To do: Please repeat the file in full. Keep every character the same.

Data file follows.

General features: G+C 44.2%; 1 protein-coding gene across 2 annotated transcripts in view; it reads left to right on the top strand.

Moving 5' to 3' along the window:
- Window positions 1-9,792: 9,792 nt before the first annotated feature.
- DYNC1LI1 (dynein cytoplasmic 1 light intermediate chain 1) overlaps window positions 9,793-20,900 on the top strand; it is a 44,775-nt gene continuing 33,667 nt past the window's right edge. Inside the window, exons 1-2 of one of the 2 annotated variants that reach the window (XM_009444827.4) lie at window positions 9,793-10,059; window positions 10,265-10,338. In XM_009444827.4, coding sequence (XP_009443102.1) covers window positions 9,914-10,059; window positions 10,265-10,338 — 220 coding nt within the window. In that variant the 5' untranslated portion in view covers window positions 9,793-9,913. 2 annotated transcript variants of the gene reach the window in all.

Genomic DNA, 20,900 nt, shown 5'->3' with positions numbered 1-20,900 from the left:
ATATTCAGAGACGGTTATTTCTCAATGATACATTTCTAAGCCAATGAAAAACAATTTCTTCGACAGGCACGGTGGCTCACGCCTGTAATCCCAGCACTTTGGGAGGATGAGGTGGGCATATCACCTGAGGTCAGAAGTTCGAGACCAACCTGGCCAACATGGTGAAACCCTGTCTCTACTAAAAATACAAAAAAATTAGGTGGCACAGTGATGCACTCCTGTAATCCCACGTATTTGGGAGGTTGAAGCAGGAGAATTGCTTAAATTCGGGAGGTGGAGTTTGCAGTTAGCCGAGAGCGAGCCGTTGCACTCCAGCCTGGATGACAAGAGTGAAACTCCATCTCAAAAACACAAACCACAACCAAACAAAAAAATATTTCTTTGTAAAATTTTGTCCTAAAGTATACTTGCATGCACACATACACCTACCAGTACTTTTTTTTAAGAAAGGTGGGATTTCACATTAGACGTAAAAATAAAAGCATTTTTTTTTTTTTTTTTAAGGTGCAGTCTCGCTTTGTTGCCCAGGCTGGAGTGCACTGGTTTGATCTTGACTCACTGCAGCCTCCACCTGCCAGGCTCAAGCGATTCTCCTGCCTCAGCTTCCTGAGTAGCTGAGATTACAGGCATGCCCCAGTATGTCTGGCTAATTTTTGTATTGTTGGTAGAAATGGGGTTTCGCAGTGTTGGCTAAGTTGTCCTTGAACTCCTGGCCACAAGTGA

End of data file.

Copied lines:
General features: G+C 44.2%; 1 protein-coding gene across 2 annotated transcripts in view; it reads left to right on the top strand.

Moving 5' to 3' along the window:
- Window positions 1-9,792: 9,792 nt before the first annotated feature.
- DYNC1LI1 (dynein cytoplasmic 1 light intermediate chain 1) overlaps window positions 9,793-20,900 on the top strand; it is a 44,775-nt gene continuing 33,667 nt past the window's right edge. Inside the window, exons 1-2 of one of the 2 annotated variants that reach the window (XM_009444827.4) lie at window positions 9,793-10,059; window positions 10,265-10,338. In XM_009444827.4, coding sequence (XP_009443102.1) covers window positions 9,914-10,059; window positions 10,265-10,338 — 220 coding nt within the window. In that variant the 5' untranslated portion in view covers window positions 9,793-9,913. 2 annotated transcript variants of the gene reach the window in all.

Genomic DNA, 20,900 nt, shown 5'->3' with positions numbered 1-20,900 from the left:
ATATTCAGAGACGGTTATTTCTCAATGATACATTTCTAAGCCAATGAAAAACAATTTCTTCGACAGGCACGGTGGCTCACGCCTGTAATCCCAGCACTTTGGGAGGATGAGGTGGGCATATCACCTGAGGTCAGAAGTTCGAGACCAACCTGGCCAACATGGTGAAACCCTGTCTCTACTAAAAATACAAAAAAATTAGGTGGCACAGTGATGCACTCCTGTAATCCCACGTATTTGGGAGGTTGAAGCAGGAGAATTGCTTAAATTCGGGAGGTGGAGTTTGCAGTTAGCCGAGAGCGAGCCGTTGCACTCCAGCCTGGATGACAAGAGTGAAACTCCATCTCAAAAACACAAACCACAACCAAACAAAAAAATATTTCTTTGTAAAATTTTGTCCTAAAGTATACTTGCATGCACACATACACCTACCAGTACTTTTTTTTAAGAAAGGTGGGATTTCACATTAGACGTAAAAATAAAAGCATTTTTTTTTTTTTTTTTAAGGTGCAGTCTCGCTTTGTTGCCCAGGCTGGAGTGCACTGGTTTGATCTTGACTCACTGCAGCCTCCACCTGCCAGGCTCAAGCGATTCTCCTGCCTCAGCTTCCTGAGTAGCTGAGATTACAGGCATGCCCCAGTATGTCTGGCTAATTTTTGTATTGTTGGTAGAAATGGGGTTTCGCAGTGTTGGCTAAGTTGTCCTTGAACTCCTGGCCACAAGTGA